This 2010 photo shows the soon-to-be-replaced Tustumena come into Homer after spending the day in Seldovia. Gov. Mike Dunleavy announced on Saturday the state would be replacing the ferry. The replacement vessel has not yet been named, and a statewide contest will be held to name the new vessel, Dunleavy said. (Homer News File)
This 2010 photo shows the soon-to-be-replaced Tustumena come into Homer after spending the day in Seldovia. Gov. Mike Dunleavy announced on Saturday the state would be replacing the ferry. The replacement vessel has not yet been named, and a statewide contest will be held to name the new vessel, Dunleavy said. (Homer News File)

This 2010 photo shows the soon-to-be-replaced Tustumena come into Homer after spending the day in Seldovia. Gov. Mike Dunleavy announced on Saturday the state would be replacing the ferry. The replacement vessel has not yet been named, and a statewide contest will be held to name the new vessel, Dunleavy said. (Homer News File) This 2010 photo shows the soon-to-be-replaced Tustumena come into Homer after spending the day in Seldovia. Gov. Mike Dunleavy announced on Saturday the state would be replacing the ferry. The replacement vessel has not yet been named, and a statewide contest will be held to name the new vessel, Dunleavy said. (Homer News File)

State moves ahead with replacement of Tustumena

The state has other plans for updating the marine highway.

The state will go forward with a plan to replace the MV Tustumena in the next five years and make other improvements to the infrastructure of the Alaska Marine Highway System, Gov. Mike Dunleavy announced Saturday in a news conference.

The vessel, commissioned in 1964, has far exceeded its expected service life, Dunleavy said during the news conference in Kodiak, which the Tustumena serves.

“The Tusty has been plying rough seas for nearly 60 years and is approaching the end of its service life. Annual repairs for the vessel now reach $2 million,” Dunleavy said. “I’ve asked DOT to replace this key piece of infrastructure to ensure connectivity for our coastal communities for another 50 years.”

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Ryan Anderson, commissioner of the Alaska Department of Transportation and Public Facilities, also spoke during the conference, elaborating on the design and replacement process of the Tustumena and other changes for the AMHS system.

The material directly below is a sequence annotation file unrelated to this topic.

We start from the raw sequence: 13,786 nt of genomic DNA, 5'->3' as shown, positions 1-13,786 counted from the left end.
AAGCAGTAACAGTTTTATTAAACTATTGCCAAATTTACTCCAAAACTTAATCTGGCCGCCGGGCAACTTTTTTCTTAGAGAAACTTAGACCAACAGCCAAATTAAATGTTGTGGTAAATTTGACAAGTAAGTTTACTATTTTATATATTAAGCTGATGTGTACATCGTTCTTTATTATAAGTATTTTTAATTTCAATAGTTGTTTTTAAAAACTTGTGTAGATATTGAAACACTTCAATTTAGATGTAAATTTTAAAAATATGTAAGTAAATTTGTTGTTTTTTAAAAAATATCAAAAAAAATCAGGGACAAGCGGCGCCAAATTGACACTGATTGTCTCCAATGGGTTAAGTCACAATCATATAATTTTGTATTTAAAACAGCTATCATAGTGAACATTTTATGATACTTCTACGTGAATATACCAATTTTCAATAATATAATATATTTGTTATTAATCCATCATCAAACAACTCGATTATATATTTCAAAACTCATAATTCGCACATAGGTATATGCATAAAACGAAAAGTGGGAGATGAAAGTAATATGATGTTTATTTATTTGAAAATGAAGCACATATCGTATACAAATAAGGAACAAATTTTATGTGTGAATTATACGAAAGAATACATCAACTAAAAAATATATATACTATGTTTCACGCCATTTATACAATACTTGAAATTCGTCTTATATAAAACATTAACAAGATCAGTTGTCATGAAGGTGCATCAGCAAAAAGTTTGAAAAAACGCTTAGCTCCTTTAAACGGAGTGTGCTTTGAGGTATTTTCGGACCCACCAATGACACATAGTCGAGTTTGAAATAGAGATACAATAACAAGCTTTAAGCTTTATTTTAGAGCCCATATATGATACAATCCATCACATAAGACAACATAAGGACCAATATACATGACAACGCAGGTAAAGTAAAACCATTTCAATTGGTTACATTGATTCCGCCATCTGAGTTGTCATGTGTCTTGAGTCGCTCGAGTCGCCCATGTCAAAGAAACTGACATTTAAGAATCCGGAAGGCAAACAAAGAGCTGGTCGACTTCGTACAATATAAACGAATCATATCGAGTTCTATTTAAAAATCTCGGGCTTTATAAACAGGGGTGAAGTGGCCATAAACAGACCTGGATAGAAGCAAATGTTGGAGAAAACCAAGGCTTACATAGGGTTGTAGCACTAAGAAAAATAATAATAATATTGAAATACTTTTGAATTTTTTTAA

“Building a new ship is a great endeavour and it’s one DOT takes very seriously. The AMHS has been connecting Kodiak for nearly 60 years now,” Anderson said. “We have a design for the vessel right now. It’ll be a larger vessel that has increased capacity for passengers and vehicles.”

The projected cost of the vessel is about $200-250 million, Anderson said, which will be funded with federal infrastructure funding. The Tustumena will go in for overhaul in Seward in January, Anderson said, as the state intends to keep the vessel in service for the five years it’ll take for the replacement vessel to be commissioned. The overhaul is expected to cost $8 million, Anderson said.

“The new vessel will make the fleet more resilient and responsive to the needs of coastal communities — through more passenger and vehicle space, but also more fuel-efficient engines, diesel and electric propulsion systems and an efficient design to move through the water easily,” Anderson said in a news release. “It will be built to serve coastal communities throughout our system, allowing flexibility to move our ships around during annual lay-ups.”

Other changes for the AMHS are also in the works, according to the commissioner. The MV Hubbard is undergoing a $16 million refit to retrofit crew quarters, giving it more range and flexibility. The AMHS is also working to provide a backup for the MV LeConte when it’s in overhaul, Anderson said. The state is also seeking to hire more workers for the AMHS.

“We’re going to have to take a look at what’s causing individuals to not apply — if it’s wages, or working conditions, or some other phenomena, which appears to be across all sectors, across states,” Dunleavy said, when asked if the state was considering increasing wages to incentivize new workers.

The new ship is expected to begin service in 2027, Anderson said, and the state is expected to work with contractors to finalize the design beginning in January.

“We’ll get a boat we can all be proud of,” Dunleavy said. “And it’ll be part of a Marine Highway System that’s sustainable and reliable.”

Contact reporter Michael S. Lockett at (757) 621-1197 or mlockett@juneauempire.com.

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